Weekly snapshot of the world's financial markets
An interest rate cut by the Reserve Bank of Australia coincided with an emergency call between G7 officials, leading to expectations that central banks from around the globe were preparing to ease pressures in financial markets.
The developments helped the euro and other risky assets rebound, with the safer US dollar and yen losing ground quickly.
However, investors were soon back in panic mode after the European Central Bank, Bank of England and Federal Reserve gave no indication that central banks would help mask Europe’s structural flaws with more monetary easing.
The euro’s outlook turned even gloomier after rating agency Fitch reacted to the troubles brewing in Spain’s undercapitalised banking sector by lowering Madrid’s credit rating close to “junk”. The announcement was another counterproductive development for the Spanish government hoping to avoid any type of bailout. As a result, the euro was forced to give up gains that had taken the shared currency to 1½-week highs against the US dollar on cautious optimism eurozone governments
were preparing a big announcement.
Following the European Central Bank’s decision on Wednesday to refrain from cutting interest rates or use more unorthodox liquidity measures to help counter the regions economic, fiscal and banking woes, the onus is very much back on eurozone politicians. No new developments next week could put the euro under an even heavier weight ahead of Greece’s make-or-break elections on June 17.
Sterling sank to one-month lows against the euro and stayed under broad pressure ahead of the Bank of England’s monetary policy meeting.
With UK markets closed for the Queen’s Diamond Jubilee celebrations, global traders shunned the pound on worries policymakers would sanction another round of money printing in order to pull the British economy out of recession.
Sterling then bounced accordingly after the BoE made no changes to interest rates or the size of its quantitative easing programme.
UK next week
Recent PMI surveys on Britain’s construction and services industries indicate the UK economy may be a little more robust than analysts suspect.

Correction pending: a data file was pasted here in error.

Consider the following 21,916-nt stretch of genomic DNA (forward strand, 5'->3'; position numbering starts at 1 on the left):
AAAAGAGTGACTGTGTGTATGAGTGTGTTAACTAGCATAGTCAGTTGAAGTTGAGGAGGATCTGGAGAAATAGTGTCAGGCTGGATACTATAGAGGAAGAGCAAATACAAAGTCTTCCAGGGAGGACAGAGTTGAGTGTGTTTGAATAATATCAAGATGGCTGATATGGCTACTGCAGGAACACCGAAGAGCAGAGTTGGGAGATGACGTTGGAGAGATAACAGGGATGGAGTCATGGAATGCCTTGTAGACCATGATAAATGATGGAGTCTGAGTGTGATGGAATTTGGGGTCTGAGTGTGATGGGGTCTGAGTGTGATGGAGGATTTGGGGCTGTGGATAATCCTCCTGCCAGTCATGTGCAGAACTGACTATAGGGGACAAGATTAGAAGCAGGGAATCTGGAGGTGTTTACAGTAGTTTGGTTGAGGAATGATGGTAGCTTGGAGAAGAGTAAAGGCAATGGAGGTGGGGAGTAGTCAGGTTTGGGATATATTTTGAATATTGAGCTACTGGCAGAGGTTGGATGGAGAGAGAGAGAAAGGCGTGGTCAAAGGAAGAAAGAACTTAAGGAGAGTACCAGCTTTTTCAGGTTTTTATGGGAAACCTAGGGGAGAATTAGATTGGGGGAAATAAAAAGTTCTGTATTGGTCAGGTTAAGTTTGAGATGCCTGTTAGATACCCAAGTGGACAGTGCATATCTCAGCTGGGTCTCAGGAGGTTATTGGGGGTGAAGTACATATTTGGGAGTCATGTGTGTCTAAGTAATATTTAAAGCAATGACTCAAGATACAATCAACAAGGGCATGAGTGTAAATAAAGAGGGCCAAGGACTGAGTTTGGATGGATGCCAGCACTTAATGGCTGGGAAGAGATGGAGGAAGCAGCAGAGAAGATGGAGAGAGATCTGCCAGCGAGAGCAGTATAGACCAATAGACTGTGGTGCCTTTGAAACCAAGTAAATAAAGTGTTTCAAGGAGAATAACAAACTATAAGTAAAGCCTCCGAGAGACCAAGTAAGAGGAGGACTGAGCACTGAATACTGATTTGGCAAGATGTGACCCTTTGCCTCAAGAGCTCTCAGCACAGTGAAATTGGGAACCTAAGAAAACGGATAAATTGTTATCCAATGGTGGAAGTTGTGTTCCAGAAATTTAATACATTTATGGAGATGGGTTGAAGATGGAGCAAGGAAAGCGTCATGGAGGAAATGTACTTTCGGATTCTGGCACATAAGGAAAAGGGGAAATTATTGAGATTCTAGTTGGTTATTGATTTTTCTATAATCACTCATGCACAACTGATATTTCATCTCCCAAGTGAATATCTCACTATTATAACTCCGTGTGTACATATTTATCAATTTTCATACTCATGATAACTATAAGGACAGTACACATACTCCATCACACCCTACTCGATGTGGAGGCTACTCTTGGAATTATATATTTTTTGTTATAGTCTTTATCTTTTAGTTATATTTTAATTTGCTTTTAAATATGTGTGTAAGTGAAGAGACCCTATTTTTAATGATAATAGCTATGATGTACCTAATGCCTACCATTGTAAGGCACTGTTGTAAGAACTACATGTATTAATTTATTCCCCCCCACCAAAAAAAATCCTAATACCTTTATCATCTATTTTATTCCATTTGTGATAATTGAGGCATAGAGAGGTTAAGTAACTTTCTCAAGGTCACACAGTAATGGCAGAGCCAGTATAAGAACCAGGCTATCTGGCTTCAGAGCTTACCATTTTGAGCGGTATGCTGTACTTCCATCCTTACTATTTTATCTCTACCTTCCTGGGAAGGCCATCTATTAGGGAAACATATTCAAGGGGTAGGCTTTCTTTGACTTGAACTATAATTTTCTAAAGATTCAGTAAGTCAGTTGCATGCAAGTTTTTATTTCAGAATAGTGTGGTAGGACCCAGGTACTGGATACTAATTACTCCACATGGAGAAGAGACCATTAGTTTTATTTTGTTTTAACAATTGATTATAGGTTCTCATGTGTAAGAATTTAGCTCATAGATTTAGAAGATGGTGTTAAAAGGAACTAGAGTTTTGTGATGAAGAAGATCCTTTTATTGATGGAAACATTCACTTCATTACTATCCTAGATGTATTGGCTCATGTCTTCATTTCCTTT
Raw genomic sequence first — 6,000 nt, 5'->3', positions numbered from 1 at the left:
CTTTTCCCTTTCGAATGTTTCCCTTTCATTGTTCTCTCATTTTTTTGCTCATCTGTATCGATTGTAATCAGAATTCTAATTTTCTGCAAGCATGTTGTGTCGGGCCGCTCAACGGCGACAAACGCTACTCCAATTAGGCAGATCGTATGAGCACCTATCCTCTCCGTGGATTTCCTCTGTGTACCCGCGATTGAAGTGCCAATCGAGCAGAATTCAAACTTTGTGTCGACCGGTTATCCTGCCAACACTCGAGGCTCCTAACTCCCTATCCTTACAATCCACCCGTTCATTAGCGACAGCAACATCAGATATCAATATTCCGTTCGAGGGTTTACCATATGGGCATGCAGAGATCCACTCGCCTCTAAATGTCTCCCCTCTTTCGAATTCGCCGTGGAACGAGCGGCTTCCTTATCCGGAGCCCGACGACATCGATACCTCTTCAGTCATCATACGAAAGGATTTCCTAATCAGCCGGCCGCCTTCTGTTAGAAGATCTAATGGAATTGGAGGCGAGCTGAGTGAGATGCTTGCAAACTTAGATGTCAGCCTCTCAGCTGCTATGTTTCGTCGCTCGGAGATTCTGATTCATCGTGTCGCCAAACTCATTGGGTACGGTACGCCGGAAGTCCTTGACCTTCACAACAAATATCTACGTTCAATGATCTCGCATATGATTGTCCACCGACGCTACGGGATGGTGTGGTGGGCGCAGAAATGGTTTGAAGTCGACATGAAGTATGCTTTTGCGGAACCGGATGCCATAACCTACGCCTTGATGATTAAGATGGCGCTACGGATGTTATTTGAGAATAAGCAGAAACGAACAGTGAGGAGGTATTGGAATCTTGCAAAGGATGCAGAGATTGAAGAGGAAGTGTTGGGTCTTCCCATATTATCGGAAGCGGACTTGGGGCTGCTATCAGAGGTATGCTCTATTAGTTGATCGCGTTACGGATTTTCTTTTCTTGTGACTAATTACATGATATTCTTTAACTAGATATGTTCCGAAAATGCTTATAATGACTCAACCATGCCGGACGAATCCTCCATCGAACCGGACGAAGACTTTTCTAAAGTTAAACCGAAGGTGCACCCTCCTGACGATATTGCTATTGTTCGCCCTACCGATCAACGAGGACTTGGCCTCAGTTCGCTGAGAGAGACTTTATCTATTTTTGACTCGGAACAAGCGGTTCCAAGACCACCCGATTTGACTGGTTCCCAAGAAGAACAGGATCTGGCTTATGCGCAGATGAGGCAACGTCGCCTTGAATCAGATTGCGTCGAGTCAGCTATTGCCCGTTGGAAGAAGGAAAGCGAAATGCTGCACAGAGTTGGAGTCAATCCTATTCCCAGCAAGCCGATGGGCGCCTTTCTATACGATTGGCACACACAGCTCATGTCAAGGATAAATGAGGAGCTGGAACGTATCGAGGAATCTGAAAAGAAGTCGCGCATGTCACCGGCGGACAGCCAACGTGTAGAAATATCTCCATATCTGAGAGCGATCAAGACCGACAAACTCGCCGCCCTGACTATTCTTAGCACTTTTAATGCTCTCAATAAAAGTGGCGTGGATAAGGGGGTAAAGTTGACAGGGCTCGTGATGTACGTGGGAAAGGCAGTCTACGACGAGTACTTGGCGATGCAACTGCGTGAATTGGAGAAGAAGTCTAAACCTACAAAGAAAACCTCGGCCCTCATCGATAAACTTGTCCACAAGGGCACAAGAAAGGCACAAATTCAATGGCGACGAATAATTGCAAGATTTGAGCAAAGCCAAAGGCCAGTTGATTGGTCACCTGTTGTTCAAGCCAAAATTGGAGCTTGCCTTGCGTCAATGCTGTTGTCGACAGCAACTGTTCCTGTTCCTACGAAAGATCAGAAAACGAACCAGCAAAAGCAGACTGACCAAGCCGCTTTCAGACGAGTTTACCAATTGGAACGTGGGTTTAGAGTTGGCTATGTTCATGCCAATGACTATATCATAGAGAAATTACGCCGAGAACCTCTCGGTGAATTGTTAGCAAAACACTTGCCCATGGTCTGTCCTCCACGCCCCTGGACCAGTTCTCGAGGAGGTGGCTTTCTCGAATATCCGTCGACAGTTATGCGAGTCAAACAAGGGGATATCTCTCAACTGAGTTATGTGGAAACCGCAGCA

However, manufacturing remains a big worry.
Should upcoming manufacturing output data miss forecasts, investors will look to comments from Chancellor George Osborne on the country’s economic prospects in a speech on Thursday.
Comments from key Federal Reserve officials put the US dollar under early pressure, hinting that another round of quantitative easing was very much on the table. Coupled with the previous week’s dismal employment data, the remarks encouraged investors to sideline safe haven bids and ramp up on negative dollar bets.
However, that sentiment quickly fizzled following data showing improved US service sector growth in May and a sharp drop in weekly jobless claims.
The week ahead
The US dollar is very much back in command in foreign exchange markets, especially after Ben Bernanke, in an address to US lawmakers on Thursday, gave markets no clear signals that the Fed was nearing another stimulus injection that has a devaluation effect on its currency.
With Europe back under the spotlight ahead of next week’s Greek elections, unless eurozone governments announce plans to reinforce the region’s firewalls, the safe haven dollar could potentially touch new record
The yen’s progress was mixed, similar to its close rival the US dollar. Hopes of a G7 co-ordinated response to Spain’s banking crisis, while China’s central bank delivered an unexpected interest rate cut that could help boost growth in Asia’s most influential economy.
Subsequently, the developments helped soften the yen’s safety appeal although the Japanese currency was soon a target amongst currency players again after Spain suffered another big setback in its bid to avoid a financial rescue.
The week ahead
Despite the yen’s strong finish on Friday the Japanese currency remains close to a two-week low against the US dollar as investors become nervous ahead of the Bank of Japan’s upcoming policy announcement. The prospect of policymakers applying more downward pressure on yen in order to accelerate a recovery in local export markets might encourage a little diversification out of the yen and into other refuge currencies such as the Swiss franc. However, next week’s Swiss National Bank meeting and looming Greek elections could yet reinforce the yen’s allure.